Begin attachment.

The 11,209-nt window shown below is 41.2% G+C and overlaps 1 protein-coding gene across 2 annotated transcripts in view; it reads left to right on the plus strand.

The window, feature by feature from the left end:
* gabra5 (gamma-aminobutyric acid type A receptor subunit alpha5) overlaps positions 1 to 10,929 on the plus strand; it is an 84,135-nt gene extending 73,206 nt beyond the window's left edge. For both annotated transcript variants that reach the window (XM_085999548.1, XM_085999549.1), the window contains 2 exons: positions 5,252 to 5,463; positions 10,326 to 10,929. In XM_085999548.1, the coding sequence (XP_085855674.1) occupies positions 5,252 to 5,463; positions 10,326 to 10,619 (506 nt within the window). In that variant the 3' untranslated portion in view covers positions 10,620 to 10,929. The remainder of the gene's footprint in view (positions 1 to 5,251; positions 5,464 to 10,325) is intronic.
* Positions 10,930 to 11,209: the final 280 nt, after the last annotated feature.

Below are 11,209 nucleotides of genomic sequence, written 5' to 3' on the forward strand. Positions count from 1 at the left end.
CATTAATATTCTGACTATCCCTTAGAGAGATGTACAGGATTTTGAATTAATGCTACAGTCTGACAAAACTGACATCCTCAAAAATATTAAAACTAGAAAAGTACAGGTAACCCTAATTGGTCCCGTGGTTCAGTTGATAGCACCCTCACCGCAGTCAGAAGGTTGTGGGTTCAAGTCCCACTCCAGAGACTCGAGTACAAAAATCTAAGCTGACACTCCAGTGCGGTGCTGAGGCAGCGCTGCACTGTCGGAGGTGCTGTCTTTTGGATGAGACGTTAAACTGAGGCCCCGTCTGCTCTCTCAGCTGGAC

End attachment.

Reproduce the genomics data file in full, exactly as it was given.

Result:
The 11,209-nt window shown below is 41.2% G+C and overlaps 1 protein-coding gene across 2 annotated transcripts in view; it reads left to right on the plus strand.

The window, feature by feature from the left end:
* gabra5 (gamma-aminobutyric acid type A receptor subunit alpha5) overlaps positions 1 to 10,929 on the plus strand; it is an 84,135-nt gene extending 73,206 nt beyond the window's left edge. For both annotated transcript variants that reach the window (XM_085999548.1, XM_085999549.1), the window contains 2 exons: positions 5,252 to 5,463; positions 10,326 to 10,929. In XM_085999548.1, the coding sequence (XP_085855674.1) occupies positions 5,252 to 5,463; positions 10,326 to 10,619 (506 nt within the window). In that variant the 3' untranslated portion in view covers positions 10,620 to 10,929. The remainder of the gene's footprint in view (positions 1 to 5,251; positions 5,464 to 10,325) is intronic.
* Positions 10,930 to 11,209: the final 280 nt, after the last annotated feature.

Below are 11,209 nucleotides of genomic sequence, written 5' to 3' on the forward strand. Positions count from 1 at the left end.
CATTAATATTCTGACTATCCCTTAGAGAGATGTACAGGATTTTGAATTAATGCTACAGTCTGACAAAACTGACATCCTCAAAAATATTAAAACTAGAAAAGTACAGGTAACCCTAATTGGTCCCGTGGTTCAGTTGATAGCACCCTCACCGCAGTCAGAAGGTTGTGGGTTCAAGTCCCACTCCAGAGACTCGAGTACAAAAATCTAAGCTGACACTCCAGTGCGGTGCTGAGGCAGCGCTGCACTGTCGGAGGTGCTGTCTTTTGGATGAGACGTTAAACTGAGGCCCCGTCTGCTCTCTCAGCTGGAC